Home-remodeling junkies claim sustainability








It’s nice to see that the Spokesman has a Green page.

The May 25th Star Tribune “homes” section features three local homes as examples of “green living” in a “Style & Sustainability” article. It is very misleading, because if everyone produced a home as these three homeowners have, the environment could not sustain it! What these three homes have in common is not sustainability, what they do have is an attempt to impress their peers.

Two out of the three are newly constructed houses. The third is a total transformation (inside and out) of a St. Paul house. Who of us has the money to live so “sustainable”? The carbon footprint created to build and transform homes will never, well maybe 100 years from now, be offset by the energy that they save on lower energy bills.

One of the three is an “edgy farmhouse” in Afton: total new construction, 3,700 square-foot house plus a 1,000 square-foot carriage house with a three car garage. How is this a sustainable way of life? Their carbon footprint is huge based on all the material used to build it, and then all the new stylish furnishings — energy, energy, energy.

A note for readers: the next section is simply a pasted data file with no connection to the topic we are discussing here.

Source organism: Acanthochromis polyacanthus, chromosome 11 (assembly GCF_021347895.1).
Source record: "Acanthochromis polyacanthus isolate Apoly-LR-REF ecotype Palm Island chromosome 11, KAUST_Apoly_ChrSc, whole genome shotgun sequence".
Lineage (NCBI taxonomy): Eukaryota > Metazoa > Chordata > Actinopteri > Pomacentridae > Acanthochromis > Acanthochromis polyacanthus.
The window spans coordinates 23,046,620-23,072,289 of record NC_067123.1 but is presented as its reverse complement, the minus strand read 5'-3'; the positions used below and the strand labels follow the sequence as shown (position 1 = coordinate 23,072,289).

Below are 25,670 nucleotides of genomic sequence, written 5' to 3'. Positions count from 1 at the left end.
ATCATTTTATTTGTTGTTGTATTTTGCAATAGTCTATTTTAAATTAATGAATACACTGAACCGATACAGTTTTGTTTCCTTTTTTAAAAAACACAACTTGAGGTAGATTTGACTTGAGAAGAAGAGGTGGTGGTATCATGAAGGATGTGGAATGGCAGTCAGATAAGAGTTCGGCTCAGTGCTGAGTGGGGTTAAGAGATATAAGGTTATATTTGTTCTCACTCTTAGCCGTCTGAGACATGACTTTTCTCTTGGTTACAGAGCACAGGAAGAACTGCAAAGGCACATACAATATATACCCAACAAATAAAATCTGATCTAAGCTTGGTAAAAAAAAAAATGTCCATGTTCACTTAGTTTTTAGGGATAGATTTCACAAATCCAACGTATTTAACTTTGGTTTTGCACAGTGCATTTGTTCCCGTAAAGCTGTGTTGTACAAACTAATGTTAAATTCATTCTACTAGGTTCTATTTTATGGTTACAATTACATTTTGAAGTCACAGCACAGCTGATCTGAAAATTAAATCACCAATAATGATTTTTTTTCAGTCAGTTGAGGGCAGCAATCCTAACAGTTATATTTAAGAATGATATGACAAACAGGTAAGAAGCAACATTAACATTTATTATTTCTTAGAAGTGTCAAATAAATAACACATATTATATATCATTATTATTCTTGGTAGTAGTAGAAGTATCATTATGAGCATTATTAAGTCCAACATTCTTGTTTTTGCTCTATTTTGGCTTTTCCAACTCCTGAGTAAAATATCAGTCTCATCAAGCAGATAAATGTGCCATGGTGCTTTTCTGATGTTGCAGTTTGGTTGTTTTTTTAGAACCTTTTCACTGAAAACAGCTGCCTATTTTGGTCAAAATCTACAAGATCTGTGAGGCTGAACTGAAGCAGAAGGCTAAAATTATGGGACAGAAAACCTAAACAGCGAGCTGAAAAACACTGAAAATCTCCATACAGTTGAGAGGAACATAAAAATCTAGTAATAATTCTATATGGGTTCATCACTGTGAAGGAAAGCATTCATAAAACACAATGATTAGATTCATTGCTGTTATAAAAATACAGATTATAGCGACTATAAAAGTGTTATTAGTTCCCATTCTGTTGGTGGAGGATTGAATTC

These home-remodeling junkies are really hooked into having a state-of-the-art kitchen. All three homes have a photo of the kitchen in the article. It’s great to save energy, but having to have everything so state-of-the-art trumps your sustainable way of life.

The problem with being a slave to the latest trends is that the trends are a changin’ — all the time. What are these homeowners going to do 10 years from now when their kitchens seem stale and outdated? Will the dumpsters be back out in front of the house as they undertake another home transformation, as they add another layer to their carbon footprint?

They’re trying now to keep up with the Joneses. Will they again in 10 or 20 years? These are people with shallow lives and money to burn; they are not a model for sustainability. I saw a photo from India, 16 men were living in one room, and we have the nerve to say such huge expensive homes are sustainable!


Frank Erickson lives in Minneapolis.